Back by Popular Demand - Q2 2018 Manhattan Market Report

It is official, we have shifted to a buyer's market in Manhattan due to a large increase in available inventory and decrease in transactions. 

Well priced listings are still moving quickly in all segments though we have noticed higher velocity primarily in resale neighborhoods (East Village) vs. those currently saturated with high end new development (Midtown West). 

The new report includes a deeper neighborhood by neighborhood breakdown. Highlights below or click here for the full report. 
 

01. National Housing Indicators

Since 2015 the Case-Shiller 20-City Composite Home Price Index has outpaced New York's Index. As the index analyzes re-sales, it is clear that over the past three years the premium of New York resales dipped below that of the 20-City Composite. As of March 2018 the premium for resales in New York declined, while the 20-City composite continued to increase. This is in keeping with the general trend of the overall housing market, where nationally the market is undersupplied resulting in increased premiums for resales as new inventory has not kept pace with demand.

02. anhattan Inventory

Inventory levels reached new peaks in 2Q 2018 as buyers at most price points, especially those contemplating homes in the $1M - $3M segment, exhibited patience as a result of numerous factors: (1) the recent tax reform that reduces deductibility of state and local taxes, including property tax in New York, (2) gradually rising interest rates, which directly reduces affordability for leveraged purchasers, and (3) awareness of potential market weakness / perceived over-supply in the core luxury market.

03. Manhattan Contracts Signed

Given the aforementioned concerns of core purchasers, the number of contracts signed during 2Q 2018 totaling 2,605 reflected a 5% year-over-year decline. However, in what seems like a paradigm shift, the $10M+ price segment was the best year-over-year performing segment of the market this quarter. In fact, the 61 total contracts signed this quarter last asking $10M+ represented a 56% year-over-year increase – a long-awaited and pivotal moment for the ultra-luxury segment since the slow down that began in 2016. Sellers have finally demonstrated their willingness to discount prices in line with the current market and reset their expectations from peak pricing in 2014 and 2015. However, although this quarter shows positive signs for the ultra-luxury segment, discerning buyers are cognizant of the overarching disconnect between the amount of $10M+ inventory (441 active listings as of 2Q 2018) and $10M+ demand (215 contracts signed during the last twelve months). With two years of remaining $10M+ supply (based on trailing twelve months contract velocity, excluding shadow inventory) and a deep pipeline of luxury product expected to come online in the next two years, there will continue to be volatility as supply/demand dynamics attempt to stabilize.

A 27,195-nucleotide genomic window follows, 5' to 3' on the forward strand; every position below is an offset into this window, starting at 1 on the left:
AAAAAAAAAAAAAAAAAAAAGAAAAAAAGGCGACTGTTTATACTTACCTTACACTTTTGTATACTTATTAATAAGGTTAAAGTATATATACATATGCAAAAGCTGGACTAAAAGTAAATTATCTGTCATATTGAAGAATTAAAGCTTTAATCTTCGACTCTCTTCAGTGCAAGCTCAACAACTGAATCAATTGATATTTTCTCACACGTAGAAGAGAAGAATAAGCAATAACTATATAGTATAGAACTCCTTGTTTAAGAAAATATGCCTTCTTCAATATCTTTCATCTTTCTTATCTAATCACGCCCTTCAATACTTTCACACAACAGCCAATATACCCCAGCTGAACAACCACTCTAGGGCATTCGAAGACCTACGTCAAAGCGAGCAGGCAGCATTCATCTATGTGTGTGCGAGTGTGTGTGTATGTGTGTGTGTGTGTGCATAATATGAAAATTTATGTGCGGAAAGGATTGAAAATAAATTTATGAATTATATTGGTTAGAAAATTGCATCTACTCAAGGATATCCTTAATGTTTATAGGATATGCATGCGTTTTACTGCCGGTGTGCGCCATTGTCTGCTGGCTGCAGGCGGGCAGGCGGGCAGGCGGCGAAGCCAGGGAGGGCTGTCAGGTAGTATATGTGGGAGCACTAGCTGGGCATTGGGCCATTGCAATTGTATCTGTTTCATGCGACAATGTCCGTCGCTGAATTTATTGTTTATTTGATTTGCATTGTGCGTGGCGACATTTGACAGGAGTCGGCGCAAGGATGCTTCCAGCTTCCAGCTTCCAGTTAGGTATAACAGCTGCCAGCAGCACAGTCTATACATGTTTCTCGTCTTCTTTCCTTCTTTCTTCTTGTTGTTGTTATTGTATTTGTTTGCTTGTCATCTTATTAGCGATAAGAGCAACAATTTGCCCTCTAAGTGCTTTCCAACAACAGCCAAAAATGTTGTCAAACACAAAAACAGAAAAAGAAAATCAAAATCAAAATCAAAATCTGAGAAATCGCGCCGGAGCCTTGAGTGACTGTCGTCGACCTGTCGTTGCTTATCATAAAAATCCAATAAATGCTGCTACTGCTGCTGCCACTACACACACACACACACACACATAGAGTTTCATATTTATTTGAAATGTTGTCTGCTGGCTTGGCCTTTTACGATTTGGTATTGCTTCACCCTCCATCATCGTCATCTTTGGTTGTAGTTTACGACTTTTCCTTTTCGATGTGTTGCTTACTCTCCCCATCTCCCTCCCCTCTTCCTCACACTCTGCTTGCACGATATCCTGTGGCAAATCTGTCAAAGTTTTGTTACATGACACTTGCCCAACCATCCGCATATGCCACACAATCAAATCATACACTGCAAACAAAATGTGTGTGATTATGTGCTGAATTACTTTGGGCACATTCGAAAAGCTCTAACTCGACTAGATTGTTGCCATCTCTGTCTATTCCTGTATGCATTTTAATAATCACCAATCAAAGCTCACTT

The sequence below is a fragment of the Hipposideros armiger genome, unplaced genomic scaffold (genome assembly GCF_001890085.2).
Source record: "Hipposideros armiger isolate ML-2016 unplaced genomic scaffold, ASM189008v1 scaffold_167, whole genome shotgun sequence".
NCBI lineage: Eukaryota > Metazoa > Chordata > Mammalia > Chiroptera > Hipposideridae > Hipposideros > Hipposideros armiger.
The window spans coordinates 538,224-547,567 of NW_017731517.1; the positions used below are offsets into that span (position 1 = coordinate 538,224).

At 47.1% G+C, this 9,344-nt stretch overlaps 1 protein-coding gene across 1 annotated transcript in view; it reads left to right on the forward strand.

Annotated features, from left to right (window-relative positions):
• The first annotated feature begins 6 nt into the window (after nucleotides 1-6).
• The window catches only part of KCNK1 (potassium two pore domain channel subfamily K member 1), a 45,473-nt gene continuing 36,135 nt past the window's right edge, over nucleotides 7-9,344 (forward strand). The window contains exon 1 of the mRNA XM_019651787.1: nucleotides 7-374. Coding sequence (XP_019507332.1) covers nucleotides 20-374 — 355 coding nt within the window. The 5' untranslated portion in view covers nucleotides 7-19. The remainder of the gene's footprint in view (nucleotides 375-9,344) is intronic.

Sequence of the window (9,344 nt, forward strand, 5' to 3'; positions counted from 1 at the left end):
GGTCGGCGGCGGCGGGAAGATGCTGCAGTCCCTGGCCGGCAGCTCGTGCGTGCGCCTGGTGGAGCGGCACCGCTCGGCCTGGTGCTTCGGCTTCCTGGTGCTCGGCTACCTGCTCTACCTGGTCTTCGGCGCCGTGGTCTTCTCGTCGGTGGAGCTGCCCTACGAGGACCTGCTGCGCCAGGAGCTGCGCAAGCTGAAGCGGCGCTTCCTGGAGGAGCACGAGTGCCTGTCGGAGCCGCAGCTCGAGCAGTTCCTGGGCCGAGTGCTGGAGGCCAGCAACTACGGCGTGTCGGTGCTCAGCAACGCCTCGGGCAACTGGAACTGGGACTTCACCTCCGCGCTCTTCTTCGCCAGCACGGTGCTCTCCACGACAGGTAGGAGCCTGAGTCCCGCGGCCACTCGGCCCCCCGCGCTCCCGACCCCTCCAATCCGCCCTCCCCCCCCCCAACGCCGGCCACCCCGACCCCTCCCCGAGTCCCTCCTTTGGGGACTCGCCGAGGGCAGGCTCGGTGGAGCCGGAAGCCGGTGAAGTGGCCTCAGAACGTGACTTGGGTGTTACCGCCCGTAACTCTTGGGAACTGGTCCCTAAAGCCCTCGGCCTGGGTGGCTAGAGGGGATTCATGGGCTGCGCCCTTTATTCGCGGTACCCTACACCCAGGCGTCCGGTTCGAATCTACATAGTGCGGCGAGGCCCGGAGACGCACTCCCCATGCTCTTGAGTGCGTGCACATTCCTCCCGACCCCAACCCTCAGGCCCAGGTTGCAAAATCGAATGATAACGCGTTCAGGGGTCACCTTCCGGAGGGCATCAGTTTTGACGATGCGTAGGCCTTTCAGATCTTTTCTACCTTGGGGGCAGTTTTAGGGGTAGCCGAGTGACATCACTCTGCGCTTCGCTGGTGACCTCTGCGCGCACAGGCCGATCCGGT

04. Manhattan losings

There were 1,001 condo closings this quarter, representing a 21% year-over-year decline, primarily attributable to fewer new development closings (-35% y-o-y) and continued hesitation from prospective purchasers. Manhattan’s median sales price declined by 8% year-over-year to $1.685M, driven by a higher proportion of closings this quarter attributable to resales versus new development when compared to last year. Of the 1,274 closings in 2Q 2017, about 40% occurred at new developments and of those new development closings, 65% reflected contracts signed in 2016 or earlier. 

There were 1,165 co-op closings this quarter, representing a 16% year-over-year decline, primarily attributable to a 17% year-over-year decline in closings below $3M. Given the lackluster contract velocity of co-ops last quarter (1,092 contracts signed in 1Q 2018, 23% y-o-y decline), which would have represented a portion of closings this quarter, exacerbated by lingering uncertainty for purchasers in the $1M - $3M price segment, it is not surprising to see a year-over-year decline. In keeping with this trend, median days on market for co-ops increased to 90 days from 69 days in 2Q 2017 driven by co-ops priced under $1M (77 days in 2Q 2018 vs. 57 days in 2Q 2018) and co-ops priced between $1M - $3M (106 days vs. 84 days). Furthermore, the median sales price of a co-op declined by 2% year-over-year to $810K.